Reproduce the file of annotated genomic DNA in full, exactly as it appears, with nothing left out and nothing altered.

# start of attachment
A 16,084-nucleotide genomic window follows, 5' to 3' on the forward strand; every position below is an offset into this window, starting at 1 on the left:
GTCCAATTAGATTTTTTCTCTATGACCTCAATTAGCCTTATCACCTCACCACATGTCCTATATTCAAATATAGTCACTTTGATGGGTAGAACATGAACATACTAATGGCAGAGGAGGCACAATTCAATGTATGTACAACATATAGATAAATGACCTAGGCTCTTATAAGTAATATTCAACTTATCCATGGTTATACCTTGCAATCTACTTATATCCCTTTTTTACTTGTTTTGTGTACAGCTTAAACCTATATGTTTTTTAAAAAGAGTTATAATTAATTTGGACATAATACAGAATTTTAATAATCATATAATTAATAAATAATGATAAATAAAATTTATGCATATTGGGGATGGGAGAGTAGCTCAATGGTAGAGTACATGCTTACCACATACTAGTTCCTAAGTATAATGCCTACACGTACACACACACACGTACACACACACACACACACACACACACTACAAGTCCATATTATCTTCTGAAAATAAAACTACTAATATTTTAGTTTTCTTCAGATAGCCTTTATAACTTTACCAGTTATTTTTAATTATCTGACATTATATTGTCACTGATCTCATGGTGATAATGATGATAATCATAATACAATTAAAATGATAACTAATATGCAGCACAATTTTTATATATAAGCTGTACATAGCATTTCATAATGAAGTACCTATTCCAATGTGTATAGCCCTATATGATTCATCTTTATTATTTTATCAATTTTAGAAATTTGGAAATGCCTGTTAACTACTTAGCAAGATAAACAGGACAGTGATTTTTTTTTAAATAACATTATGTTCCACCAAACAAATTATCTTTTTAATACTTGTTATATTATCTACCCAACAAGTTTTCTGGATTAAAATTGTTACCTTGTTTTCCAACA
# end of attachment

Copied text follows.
A 16,084-nucleotide genomic window follows, 5' to 3' on the forward strand; every position below is an offset into this window, starting at 1 on the left:
GTCCAATTAGATTTTTTCTCTATGACCTCAATTAGCCTTATCACCTCACCACATGTCCTATATTCAAATATAGTCACTTTGATGGGTAGAACATGAACATACTAATGGCAGAGGAGGCACAATTCAATGTATGTACAACATATAGATAAATGACCTAGGCTCTTATAAGTAATATTCAACTTATCCATGGTTATACCTTGCAATCTACTTATATCCCTTTTTTACTTGTTTTGTGTACAGCTTAAACCTATATGTTTTTTAAAAAGAGTTATAATTAATTTGGACATAATACAGAATTTTAATAATCATATAATTAATAAATAATGATAAATAAAATTTATGCATATTGGGGATGGGAGAGTAGCTCAATGGTAGAGTACATGCTTACCACATACTAGTTCCTAAGTATAATGCCTACACGTACACACACACACGTACACACACACACACACACACACACACTACAAGTCCATATTATCTTCTGAAAATAAAACTACTAATATTTTAGTTTTCTTCAGATAGCCTTTATAACTTTACCAGTTATTTTTAATTATCTGACATTATATTGTCACTGATCTCATGGTGATAATGATGATAATCATAATACAATTAAAATGATAACTAATATGCAGCACAATTTTTATATATAAGCTGTACATAGCATTTCATAATGAAGTACCTATTCCAATGTGTATAGCCCTATATGATTCATCTTTATTATTTTATCAATTTTAGAAATTTGGAAATGCCTGTTAACTACTTAGCAAGATAAACAGGACAGTGATTTTTTTTTAAATAACATTATGTTCCACCAAACAAATTATCTTTTTAATACTTGTTATATTATCTACCCAACAAGTTTTCTGGATTAAAATTGTTACCTTGTTTTCCAACA